A quick worker, Kennedy was a highly effective pitcher despite going almost exclusively with the riseball. From 1976 to 1980, he had a 100-18 record with the Hearts and never had an earned run average over 1.48.
There was only one problem.
“As an infielder, when you picked up the ball it might stick to your hand when you threw it over to first base,” Collins said. “He would load up his glove with pine tar and reach in. We’d start the game with a new white softball and as soon as he pitched a half an inning, it was covered in brown.”
Well, maybe there were two problems. Kennedy also was scrutinized for making illegal pitches. Opponents argued he was not in contact with the rubber when he released the ball.
Were they right?
“He’d take the cleat off of the heel of his right foot so he could put that on top of the rubber,” said his longtime teammate and friend, Bob Watson. “Then he’d take that wind up and he’d walk forward. He’d pick that foot up and slide it forward. To start the game he’d walk off an inch. If they didn’t call an illegal pitch, he’d walk off two inches.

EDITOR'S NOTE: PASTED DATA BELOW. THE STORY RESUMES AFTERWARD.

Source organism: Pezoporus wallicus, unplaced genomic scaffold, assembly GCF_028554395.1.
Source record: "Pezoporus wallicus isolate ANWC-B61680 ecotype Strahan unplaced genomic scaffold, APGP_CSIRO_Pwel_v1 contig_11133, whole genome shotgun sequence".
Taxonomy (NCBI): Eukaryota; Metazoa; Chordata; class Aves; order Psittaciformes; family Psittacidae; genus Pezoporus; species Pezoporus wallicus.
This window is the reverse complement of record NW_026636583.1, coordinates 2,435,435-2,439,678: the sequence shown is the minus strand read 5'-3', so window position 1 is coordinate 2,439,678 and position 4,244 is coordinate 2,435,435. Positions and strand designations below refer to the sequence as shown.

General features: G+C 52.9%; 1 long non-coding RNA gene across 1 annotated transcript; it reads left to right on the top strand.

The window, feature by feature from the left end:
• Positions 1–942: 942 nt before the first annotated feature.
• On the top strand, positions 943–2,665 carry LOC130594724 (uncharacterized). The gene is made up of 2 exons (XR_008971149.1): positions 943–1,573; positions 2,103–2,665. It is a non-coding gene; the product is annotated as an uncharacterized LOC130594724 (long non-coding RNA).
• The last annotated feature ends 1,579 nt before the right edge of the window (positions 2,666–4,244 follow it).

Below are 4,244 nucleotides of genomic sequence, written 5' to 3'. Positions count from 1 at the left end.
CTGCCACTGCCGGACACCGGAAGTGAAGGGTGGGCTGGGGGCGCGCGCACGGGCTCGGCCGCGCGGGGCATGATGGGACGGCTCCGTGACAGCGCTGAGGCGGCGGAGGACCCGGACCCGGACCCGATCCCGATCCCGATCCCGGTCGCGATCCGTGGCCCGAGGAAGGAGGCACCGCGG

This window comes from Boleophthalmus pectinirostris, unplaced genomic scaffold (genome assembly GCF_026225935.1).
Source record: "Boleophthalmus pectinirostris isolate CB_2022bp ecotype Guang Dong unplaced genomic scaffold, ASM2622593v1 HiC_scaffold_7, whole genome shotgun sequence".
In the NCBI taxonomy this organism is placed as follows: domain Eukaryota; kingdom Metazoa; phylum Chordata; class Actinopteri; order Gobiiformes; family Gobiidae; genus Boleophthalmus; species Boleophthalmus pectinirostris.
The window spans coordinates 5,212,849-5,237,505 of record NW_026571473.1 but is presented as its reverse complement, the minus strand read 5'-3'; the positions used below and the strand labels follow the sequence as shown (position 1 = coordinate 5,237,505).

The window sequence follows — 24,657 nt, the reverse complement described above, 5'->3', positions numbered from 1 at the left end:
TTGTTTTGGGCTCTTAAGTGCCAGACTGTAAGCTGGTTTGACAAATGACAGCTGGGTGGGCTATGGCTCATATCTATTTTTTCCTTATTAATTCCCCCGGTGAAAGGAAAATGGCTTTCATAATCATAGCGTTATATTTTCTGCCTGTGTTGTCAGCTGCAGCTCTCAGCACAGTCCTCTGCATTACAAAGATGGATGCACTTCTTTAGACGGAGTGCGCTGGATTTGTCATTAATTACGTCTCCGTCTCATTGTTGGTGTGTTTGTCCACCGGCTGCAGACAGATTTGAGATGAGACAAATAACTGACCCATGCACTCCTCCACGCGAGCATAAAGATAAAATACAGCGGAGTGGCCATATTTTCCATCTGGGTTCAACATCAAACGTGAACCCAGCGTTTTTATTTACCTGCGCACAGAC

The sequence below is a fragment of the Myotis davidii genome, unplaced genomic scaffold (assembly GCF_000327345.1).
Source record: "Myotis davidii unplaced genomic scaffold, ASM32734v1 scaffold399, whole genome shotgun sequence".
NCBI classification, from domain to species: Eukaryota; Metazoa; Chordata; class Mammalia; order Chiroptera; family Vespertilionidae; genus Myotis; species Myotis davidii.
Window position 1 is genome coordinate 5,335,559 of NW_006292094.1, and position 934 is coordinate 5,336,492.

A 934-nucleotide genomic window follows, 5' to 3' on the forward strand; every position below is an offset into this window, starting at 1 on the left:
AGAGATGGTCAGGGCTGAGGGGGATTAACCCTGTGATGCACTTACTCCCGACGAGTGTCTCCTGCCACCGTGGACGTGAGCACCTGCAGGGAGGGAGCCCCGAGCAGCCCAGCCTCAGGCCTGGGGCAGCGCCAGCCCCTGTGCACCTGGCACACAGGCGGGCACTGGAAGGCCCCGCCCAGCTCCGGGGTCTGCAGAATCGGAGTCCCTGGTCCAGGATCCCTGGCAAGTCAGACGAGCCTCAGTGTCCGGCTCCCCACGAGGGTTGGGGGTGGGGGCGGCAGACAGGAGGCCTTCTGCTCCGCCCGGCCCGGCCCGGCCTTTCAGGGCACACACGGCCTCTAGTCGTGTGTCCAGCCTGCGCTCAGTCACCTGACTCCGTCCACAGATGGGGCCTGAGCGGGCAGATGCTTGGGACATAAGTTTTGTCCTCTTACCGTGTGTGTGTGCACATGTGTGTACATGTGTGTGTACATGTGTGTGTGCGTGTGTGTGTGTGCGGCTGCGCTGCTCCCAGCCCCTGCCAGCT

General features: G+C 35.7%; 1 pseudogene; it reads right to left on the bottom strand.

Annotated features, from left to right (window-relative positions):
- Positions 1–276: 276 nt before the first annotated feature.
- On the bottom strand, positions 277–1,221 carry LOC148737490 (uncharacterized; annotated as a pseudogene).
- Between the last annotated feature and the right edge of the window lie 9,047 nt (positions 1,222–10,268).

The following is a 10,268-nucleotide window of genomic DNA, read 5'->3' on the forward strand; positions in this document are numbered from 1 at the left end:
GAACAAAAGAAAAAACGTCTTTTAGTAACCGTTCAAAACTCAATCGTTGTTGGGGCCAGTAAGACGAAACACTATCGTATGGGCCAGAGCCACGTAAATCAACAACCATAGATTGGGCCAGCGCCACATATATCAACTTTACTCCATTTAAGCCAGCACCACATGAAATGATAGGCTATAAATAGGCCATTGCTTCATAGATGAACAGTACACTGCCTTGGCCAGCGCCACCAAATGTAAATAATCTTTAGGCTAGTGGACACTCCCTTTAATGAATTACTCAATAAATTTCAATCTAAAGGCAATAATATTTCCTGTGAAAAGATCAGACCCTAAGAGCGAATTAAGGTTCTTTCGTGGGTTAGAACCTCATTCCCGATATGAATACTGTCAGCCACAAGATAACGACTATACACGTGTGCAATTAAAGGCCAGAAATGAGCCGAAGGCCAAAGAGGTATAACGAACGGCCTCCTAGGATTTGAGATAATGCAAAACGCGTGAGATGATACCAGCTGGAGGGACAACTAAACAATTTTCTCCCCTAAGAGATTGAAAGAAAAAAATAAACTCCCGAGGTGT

“And he used the pine tar. He was sneaky. But I tell you what, he never was afraid to take the ball and he wasn’t afraid to challenge anybody.”
Collins and his younger brother, Jeff, knew Kennedy when they were kids. Kennedy played with their father, Jim, on GMC Trucks. Kennedy called Jeff Collins “Jeffy” after that … while managing him with the Hearts and later when Collins became a coach.
Jeff Collins was in his second year with the Hearts when Kennedy took over as manager. Kennedy would pull him aside and give him tips.
“He was never a rah-rah, vocal guy,” Jeff Collins said. “If he ever got in a discussion on a call with an umpire, you never heard him. He would walk out there and was real quiet. That probably had a much better effect than yelling and screaming.”
Count it among many lessons Kennedy taught through his words, work ethic — “He worked us hard,” Duncheon said — and demeanor.
Koon called him “the total package.” She said she can count the positive male role models in her life on one hand. Her father, John, is one.
“Bill was in that hand,” Koon said. “There’s something to be said for the fatherly way that he engaged with us and took an interest. He wanted to know how you were doing and just cared about you as a person.
“I struggle to think that Bill’s gone. It’s just that this light has gone out. He brought so much joy to the world.”
End of story.
Contact Randy Kindred at (309) 820-3402. Follow him on Twitter: @pg_kindred